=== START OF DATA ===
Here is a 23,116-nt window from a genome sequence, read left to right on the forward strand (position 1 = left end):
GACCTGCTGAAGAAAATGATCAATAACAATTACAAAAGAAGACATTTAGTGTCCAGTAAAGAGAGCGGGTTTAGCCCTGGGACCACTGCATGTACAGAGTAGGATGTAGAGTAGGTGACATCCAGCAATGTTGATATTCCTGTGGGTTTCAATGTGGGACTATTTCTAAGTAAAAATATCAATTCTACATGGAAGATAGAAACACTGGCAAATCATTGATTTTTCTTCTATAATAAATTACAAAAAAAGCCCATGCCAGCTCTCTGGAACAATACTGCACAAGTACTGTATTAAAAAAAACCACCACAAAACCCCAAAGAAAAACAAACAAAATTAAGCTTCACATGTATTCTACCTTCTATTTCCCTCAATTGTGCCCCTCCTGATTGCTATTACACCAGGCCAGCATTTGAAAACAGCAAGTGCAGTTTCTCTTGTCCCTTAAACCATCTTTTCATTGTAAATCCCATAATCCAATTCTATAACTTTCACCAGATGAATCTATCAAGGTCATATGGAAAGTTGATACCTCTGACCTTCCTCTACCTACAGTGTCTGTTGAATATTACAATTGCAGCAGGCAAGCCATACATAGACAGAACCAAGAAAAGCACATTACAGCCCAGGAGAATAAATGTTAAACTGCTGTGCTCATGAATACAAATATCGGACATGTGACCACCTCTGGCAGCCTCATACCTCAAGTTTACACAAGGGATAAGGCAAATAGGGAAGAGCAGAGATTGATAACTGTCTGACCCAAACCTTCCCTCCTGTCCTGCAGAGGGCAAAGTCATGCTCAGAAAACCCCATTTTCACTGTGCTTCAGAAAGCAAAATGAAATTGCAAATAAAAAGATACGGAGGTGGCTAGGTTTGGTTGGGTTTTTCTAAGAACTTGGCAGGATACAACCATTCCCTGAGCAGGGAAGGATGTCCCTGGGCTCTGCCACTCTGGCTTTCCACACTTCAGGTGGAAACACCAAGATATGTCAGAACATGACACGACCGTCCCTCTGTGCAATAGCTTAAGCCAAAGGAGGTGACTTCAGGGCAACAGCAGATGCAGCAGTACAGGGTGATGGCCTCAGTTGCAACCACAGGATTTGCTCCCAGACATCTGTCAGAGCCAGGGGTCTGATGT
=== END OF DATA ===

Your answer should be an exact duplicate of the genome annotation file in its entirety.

Here is a 23,116-nt window from a genome sequence, read left to right on the forward strand (position 1 = left end):
GACCTGCTGAAGAAAATGATCAATAACAATTACAAAAGAAGACATTTAGTGTCCAGTAAAGAGAGCGGGTTTAGCCCTGGGACCACTGCATGTACAGAGTAGGATGTAGAGTAGGTGACATCCAGCAATGTTGATATTCCTGTGGGTTTCAATGTGGGACTATTTCTAAGTAAAAATATCAATTCTACATGGAAGATAGAAACACTGGCAAATCATTGATTTTTCTTCTATAATAAATTACAAAAAAAGCCCATGCCAGCTCTCTGGAACAATACTGCACAAGTACTGTATTAAAAAAAACCACCACAAAACCCCAAAGAAAAACAAACAAAATTAAGCTTCACATGTATTCTACCTTCTATTTCCCTCAATTGTGCCCCTCCTGATTGCTATTACACCAGGCCAGCATTTGAAAACAGCAAGTGCAGTTTCTCTTGTCCCTTAAACCATCTTTTCATTGTAAATCCCATAATCCAATTCTATAACTTTCACCAGATGAATCTATCAAGGTCATATGGAAAGTTGATACCTCTGACCTTCCTCTACCTACAGTGTCTGTTGAATATTACAATTGCAGCAGGCAAGCCATACATAGACAGAACCAAGAAAAGCACATTACAGCCCAGGAGAATAAATGTTAAACTGCTGTGCTCATGAATACAAATATCGGACATGTGACCACCTCTGGCAGCCTCATACCTCAAGTTTACACAAGGGATAAGGCAAATAGGGAAGAGCAGAGATTGATAACTGTCTGACCCAAACCTTCCCTCCTGTCCTGCAGAGGGCAAAGTCATGCTCAGAAAACCCCATTTTCACTGTGCTTCAGAAAGCAAAATGAAATTGCAAATAAAAAGATACGGAGGTGGCTAGGTTTGGTTGGGTTTTTCTAAGAACTTGGCAGGATACAACCATTCCCTGAGCAGGGAAGGATGTCCCTGGGCTCTGCCACTCTGGCTTTCCACACTTCAGGTGGAAACACCAAGATATGTCAGAACATGACACGACCGTCCCTCTGTGCAATAGCTTAAGCCAAAGGAGGTGACTTCAGGGCAACAGCAGATGCAGCAGTACAGGGTGATGGCCTCAGTTGCAACCACAGGATTTGCTCCCAGACATCTGTCAGAGCCAGGGGTCTGATGT